It is not surprising that Mthuthuzeli November won an Oliver Award for Ingoma, following its 2019 debut in the UK. In the UK, Ingoma was staged with eight – four female and four male dancers. In 2021, lockdown, pandemic year 2, it is being staged by Cape Town City ballet with 27 dancers. Yes, we are seeing a bigger version of what was seen in the UK, prior to Covid. Cape Town Ballet’s CEO, Debbie Turner, saw the production in London and she felt that there was place to extend the staging, as it is a piece which is grounded in protest and in South Africa, an uprising evokes crowds – not eight people.  In conceptualising the piece, November was inspired by paintings by Gerard Sekoto: The Song of the Pick and Blue Head. Sekoto was imaging the Witwatersrand miners’ strike of 1946 and the struggle by Black miners to lobby for better wages and working conditions, through mass strike action.

The staging that Turner saw in the UK was intimate; she told me. In South Africa, the notion of an uprising with eight figures – well – it would be an abbreviation. By bringing 27 on stage, we get the full thrust and urgency of the miners as they group and re-group and are relentless in their quest to claim their territory. This is an epic staging of Ingoma. It is an important work –political./historical and in terms of Mthuthuzeli November’s choreography and conceptual visioning in bringing in Peter Jacobs on board, to work in tandem with him on the intense score. It is sit-on-the-edge of seat theatre.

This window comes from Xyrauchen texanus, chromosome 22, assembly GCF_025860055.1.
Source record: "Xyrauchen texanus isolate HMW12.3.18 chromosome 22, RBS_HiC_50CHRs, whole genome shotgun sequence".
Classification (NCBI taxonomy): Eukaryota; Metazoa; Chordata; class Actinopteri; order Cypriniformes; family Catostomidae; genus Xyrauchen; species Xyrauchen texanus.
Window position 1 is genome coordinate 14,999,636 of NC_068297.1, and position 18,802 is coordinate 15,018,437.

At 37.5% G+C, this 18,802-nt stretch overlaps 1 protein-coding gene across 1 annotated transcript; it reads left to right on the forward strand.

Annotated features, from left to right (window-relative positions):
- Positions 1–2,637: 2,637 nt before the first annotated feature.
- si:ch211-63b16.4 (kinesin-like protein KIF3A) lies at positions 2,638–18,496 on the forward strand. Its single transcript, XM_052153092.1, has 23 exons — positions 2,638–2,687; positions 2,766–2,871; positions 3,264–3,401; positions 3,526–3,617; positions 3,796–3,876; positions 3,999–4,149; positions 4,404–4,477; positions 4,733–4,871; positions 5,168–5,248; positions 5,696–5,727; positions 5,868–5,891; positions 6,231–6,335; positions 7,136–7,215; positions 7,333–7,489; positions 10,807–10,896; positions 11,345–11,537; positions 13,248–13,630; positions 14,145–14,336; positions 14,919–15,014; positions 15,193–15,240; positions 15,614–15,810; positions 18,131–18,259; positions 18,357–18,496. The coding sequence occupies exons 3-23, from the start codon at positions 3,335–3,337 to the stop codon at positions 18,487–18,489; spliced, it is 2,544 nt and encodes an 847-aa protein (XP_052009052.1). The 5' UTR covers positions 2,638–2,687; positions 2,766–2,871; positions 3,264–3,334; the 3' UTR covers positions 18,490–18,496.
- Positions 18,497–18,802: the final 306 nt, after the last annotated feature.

This double bill premiered in South Africa, at Artscape on May 19, 2021. The theatre complex opened on May 19, 1970 as the Nico Malan Theatre Centre. That was bang in Apartheid days. The complex morphed into Artscape and under its steerage by its CEO Dr Marlene Le Roux, has become a theatre for all. The choice to celebrate its 50th birthday with Cape Town City Ballet’s double Ingoma/Les Sylphides takes my breath away. It is about acknowledging and celebrating our Eurocentric past by re-imaging the classic Les Sylphides and importantly by affirming our context and space now, on the African continent with an epic staging of one of internationally acclaimed Mthuthuzeli November. November is 27 years old. At this age, he has created a remarkable piece of dance theatre and our ballet company has brought Ingoma home, to his November’s home town – and expanded and staged it – with an urgency. It is unvarnished; brutal and jittery. Ingoma sits side by side with Les Sylphides. In year two of Covid, this is an inspired selection to herald Cape Town City Ballet’s autumn season. The ballets evoke beauty, dreams; the need to gather and band together to lobby for human rights and self-determination; to affirm identity – no matter who you are. It is a bill which speaks to me about humanity and above all the spirit of providing strength for each other. In both ballets, there is a vivid sense of the energy of a group- individuals harnessing energy together.

Lêusson Muniz in Ingoma. Image: Danie Coetzee.
Cape Town City Ballet dancers in Les Sylphides. Image: Danie Coetzee.

Image credits: Danie Coetzee.